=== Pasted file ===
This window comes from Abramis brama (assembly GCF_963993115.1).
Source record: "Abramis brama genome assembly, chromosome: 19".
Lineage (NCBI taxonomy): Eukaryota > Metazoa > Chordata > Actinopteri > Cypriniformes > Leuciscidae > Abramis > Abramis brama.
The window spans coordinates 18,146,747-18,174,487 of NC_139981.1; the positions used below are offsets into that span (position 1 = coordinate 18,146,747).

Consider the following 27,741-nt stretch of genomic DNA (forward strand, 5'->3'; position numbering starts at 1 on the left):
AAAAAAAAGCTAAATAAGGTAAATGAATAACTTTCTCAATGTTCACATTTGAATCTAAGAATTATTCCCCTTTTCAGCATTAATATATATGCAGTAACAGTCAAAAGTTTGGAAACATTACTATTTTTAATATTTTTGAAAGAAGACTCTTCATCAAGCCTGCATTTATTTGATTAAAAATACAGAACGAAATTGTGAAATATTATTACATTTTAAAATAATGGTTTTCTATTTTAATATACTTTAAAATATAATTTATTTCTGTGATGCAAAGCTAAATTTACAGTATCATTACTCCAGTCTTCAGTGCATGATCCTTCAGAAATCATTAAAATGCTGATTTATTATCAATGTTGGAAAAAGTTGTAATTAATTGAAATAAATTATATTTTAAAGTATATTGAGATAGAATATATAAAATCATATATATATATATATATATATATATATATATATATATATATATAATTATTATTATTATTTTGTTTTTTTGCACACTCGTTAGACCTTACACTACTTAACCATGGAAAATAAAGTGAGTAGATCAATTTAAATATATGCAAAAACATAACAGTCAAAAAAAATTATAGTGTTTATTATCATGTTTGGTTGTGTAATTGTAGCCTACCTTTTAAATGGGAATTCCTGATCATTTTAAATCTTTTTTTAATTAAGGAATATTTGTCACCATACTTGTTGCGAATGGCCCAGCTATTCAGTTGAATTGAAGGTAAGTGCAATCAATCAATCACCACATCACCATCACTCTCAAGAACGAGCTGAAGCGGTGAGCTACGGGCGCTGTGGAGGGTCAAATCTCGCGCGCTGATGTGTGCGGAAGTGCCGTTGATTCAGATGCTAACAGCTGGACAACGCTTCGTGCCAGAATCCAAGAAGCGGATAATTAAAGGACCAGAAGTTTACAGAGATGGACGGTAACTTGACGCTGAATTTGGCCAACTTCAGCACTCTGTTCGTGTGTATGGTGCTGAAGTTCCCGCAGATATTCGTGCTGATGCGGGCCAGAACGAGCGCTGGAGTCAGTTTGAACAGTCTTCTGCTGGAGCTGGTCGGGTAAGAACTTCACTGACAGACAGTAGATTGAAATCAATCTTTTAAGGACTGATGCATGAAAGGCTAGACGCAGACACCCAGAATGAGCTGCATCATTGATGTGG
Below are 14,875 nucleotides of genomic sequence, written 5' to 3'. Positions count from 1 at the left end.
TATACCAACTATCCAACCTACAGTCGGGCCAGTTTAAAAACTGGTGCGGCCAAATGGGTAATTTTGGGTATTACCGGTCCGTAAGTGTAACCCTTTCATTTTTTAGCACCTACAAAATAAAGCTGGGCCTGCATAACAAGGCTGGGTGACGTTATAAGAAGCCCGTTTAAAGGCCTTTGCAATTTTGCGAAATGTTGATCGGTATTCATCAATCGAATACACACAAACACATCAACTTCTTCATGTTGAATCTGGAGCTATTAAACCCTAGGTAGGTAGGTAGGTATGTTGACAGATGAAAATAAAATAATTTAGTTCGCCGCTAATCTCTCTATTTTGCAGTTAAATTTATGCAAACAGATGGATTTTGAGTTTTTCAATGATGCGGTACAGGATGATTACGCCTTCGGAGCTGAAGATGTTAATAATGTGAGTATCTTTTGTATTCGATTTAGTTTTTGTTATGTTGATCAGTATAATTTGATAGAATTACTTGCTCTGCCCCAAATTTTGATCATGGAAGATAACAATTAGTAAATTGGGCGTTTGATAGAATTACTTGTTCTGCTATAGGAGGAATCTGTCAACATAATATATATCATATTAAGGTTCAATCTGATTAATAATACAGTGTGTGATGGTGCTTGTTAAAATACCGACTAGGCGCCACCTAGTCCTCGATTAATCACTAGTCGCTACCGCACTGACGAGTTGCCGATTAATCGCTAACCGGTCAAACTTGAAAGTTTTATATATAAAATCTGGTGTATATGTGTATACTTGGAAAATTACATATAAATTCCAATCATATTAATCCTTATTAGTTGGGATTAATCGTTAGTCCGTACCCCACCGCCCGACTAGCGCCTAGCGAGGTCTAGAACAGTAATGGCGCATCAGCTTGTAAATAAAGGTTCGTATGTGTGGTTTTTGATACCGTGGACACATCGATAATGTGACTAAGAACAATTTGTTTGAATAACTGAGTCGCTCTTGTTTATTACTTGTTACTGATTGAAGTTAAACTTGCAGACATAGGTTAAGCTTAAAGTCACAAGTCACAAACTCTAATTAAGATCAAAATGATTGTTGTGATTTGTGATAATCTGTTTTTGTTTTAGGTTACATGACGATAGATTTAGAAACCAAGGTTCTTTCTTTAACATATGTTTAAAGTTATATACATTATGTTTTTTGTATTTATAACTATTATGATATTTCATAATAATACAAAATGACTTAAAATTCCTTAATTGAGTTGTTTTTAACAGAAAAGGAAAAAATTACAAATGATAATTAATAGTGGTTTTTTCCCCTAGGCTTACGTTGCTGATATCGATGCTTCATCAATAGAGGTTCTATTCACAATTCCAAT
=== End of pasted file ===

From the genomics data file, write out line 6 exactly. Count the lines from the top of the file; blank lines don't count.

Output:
AAAAAAAAGCTAAATAAGGTAAATGAATAACTTTCTCAATGTTCACATTTGAATCTAAGAATTATTCCCCTTTTCAGCATTAATATATATGCAGTAACAGTCAAAAGTTTGGAAACATTACTATTTTTAATATTTTTGAAAGAAGACTCTTCATCAAGCCTGCATTTATTTGATTAAAAATACAGAACGAAATTGTGAAATATTATTACATTTTAAAATAATGGTTTTCTATTTTAATATACTTTAAAATATAATTTATTTCTGTGATGCAAAGCTAAATTTACAGTATCATTACTCCAGTCTTCAGTGCATGATCCTTCAGAAATCATTAAAATGCTGATTTATTATCAATGTTGGAAAAAGTTGTAATTAATTGAAATAAATTATATTTTAAAGTATATTGAGATAGAATATATAAAATCATATATATATATATATATATATATATATATATATATATATATATAATTATTATTATTATTTTGTTTTTTTGCACACTCGTTAGACCTTACACTACTTAACCATGGAAAATAAAGTGAGTAGATCAATTTAAATATATGCAAAAACATAACAGTCAAAAAAAATTATAGTGTTTATTATCATGTTTGGTTGTGTAATTGTAGCCTACCTTTTAAATGGGAATTCCTGATCATTTTAAATCTTTTTTTAATTAAGGAATATTTGTCACCATACTTGTTGCGAATGGCCCAGCTATTCAGTTGAATTGAAGGTAAGTGCAATCAATCAATCACCACATCACCATCACTCTCAAGAACGAGCTGAAGCGGTGAGCTACGGGCGCTGTGGAGGGTCAAATCTCGCGCGCTGATGTGTGCGGAAGTGCCGTTGATTCAGATGCTAACAGCTGGACAACGCTTCGTGCCAGAATCCAAGAAGCGGATAATTAAAGGACCAGAAGTTTACAGAGATGGACGGTAACTTGACGCTGAATTTGGCCAACTTCAGCACTCTGTTCGTGTGTATGGTGCTGAAGTTCCCGCAGATATTCGTGCTGATGCGGGCCAGAACGAGCGCTGGAGTCAGTTTGAACAGTCTTCTGCTGGAGCTGGTCGGGTAAGAACTTCACTGACAGACAGTAGATTGAAATCAATCTTTTAAGGACTGATGCATGAAAGGCTAGACGCAGACACCCAGAATGAGCTGCATCATTGATGTGG